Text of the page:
The c ase was brought by a son whose mother underwent euthanasia in 2012 on account of chronic depression. The woman had indicated to doctors she didn’t want her children informed of her intentions. Her son only learned what had happened after the woman had died. He argued that his mother should not have been given euthanasia.
Belgium’s federal control and evaluation commission for euthanasia ruled that the law had been applied correctly. The son filed several other complaints that were thrown out.
Before the Human Rights Court he argued that Belgium fell short in its obligations by failing to protect his mother’s life and failing to investigate the euthanasia properly.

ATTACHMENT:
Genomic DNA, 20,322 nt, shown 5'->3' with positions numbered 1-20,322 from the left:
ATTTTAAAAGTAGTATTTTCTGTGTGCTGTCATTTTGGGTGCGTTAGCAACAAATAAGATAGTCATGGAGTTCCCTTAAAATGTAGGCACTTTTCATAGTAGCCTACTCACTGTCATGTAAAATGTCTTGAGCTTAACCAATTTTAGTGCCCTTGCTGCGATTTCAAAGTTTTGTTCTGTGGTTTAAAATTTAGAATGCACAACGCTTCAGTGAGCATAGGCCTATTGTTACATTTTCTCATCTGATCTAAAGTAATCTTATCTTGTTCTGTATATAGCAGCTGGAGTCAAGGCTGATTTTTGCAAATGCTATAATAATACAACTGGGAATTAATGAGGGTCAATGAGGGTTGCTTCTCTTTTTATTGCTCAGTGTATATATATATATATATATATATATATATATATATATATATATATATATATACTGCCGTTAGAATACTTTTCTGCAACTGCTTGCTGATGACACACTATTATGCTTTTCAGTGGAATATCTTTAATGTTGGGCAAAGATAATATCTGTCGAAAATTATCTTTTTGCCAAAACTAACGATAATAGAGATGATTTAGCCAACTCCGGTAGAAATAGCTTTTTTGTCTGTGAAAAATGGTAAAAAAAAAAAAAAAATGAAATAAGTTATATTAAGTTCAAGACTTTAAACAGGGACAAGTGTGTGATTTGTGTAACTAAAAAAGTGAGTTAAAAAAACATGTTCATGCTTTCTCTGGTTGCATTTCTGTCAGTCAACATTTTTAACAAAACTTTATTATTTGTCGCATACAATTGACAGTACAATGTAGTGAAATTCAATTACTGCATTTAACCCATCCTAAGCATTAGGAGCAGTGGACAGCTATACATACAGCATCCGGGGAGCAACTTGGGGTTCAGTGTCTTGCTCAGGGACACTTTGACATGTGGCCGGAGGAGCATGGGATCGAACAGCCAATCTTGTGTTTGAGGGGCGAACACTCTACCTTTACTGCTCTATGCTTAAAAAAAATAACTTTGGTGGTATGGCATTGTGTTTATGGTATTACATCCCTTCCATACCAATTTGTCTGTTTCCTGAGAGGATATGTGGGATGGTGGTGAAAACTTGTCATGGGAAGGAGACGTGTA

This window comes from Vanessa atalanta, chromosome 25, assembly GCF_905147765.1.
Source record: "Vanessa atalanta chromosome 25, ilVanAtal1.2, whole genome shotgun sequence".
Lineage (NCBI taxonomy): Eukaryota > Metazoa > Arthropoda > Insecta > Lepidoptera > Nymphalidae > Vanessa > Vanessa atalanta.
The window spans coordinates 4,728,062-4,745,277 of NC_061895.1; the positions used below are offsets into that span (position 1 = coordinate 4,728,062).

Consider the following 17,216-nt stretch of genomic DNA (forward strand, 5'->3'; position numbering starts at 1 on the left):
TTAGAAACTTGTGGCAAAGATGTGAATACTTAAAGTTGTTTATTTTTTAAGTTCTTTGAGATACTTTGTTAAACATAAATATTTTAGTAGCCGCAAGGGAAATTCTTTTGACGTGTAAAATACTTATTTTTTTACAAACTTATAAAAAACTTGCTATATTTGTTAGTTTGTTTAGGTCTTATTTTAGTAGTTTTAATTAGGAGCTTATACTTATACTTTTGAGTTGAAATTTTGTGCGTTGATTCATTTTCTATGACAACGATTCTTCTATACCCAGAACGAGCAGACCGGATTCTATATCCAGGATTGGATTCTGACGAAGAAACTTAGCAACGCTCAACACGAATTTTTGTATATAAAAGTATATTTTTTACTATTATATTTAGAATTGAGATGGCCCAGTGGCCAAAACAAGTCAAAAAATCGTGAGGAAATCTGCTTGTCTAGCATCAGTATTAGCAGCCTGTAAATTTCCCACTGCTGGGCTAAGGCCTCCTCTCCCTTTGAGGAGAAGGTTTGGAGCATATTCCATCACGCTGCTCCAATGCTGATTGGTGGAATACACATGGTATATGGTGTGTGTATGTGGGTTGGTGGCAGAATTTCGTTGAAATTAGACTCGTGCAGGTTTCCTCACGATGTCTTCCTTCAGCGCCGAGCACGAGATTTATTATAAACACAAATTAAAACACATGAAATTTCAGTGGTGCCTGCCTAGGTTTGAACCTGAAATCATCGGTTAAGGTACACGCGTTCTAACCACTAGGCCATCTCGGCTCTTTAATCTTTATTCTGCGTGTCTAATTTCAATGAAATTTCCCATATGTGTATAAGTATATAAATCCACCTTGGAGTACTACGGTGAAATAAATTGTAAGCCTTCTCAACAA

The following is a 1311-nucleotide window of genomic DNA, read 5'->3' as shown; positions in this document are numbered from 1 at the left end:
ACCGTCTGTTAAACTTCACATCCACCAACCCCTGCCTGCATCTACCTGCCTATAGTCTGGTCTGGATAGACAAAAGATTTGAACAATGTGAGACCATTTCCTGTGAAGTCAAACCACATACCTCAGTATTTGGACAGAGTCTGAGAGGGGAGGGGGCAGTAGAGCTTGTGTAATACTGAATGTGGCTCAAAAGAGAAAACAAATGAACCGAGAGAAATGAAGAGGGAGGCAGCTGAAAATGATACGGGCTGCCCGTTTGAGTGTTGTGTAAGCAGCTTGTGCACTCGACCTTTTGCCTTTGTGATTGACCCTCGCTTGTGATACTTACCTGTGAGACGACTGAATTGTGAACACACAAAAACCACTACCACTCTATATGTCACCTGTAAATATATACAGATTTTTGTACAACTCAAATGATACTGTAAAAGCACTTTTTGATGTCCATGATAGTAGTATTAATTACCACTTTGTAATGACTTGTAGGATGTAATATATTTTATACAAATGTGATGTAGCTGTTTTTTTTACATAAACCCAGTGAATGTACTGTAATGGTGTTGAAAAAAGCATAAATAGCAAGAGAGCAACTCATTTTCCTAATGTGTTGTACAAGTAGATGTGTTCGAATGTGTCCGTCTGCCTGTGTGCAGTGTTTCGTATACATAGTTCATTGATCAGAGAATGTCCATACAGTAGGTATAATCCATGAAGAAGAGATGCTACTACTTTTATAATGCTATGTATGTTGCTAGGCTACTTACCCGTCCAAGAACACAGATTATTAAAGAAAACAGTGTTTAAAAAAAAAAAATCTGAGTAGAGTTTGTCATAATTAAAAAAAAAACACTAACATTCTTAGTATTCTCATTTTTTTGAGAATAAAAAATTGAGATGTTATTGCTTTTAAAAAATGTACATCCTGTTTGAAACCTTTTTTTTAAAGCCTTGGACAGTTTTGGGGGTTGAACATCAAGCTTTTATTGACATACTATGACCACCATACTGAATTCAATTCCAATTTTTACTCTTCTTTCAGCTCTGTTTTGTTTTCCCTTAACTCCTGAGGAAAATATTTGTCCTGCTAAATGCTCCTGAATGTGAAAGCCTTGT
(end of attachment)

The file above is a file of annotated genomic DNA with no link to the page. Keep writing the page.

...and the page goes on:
The European Court says Belgium’s legal framework ahead of euthanasia is fine and that in this case euthanasia was executed correctly, but it identifies a lack in procedural safeguards after the event that fail to guarantee the evaluation is sufficiently independent.
The court points to the presence in the evaluation commission of Prof Wim Distelmans, who was involved in the woman’s euthanasia. It doesn’t accuse the professor of influencing the commission’s evaluation. It also ruled that Belgium’s criminal investigation dragged on for too long.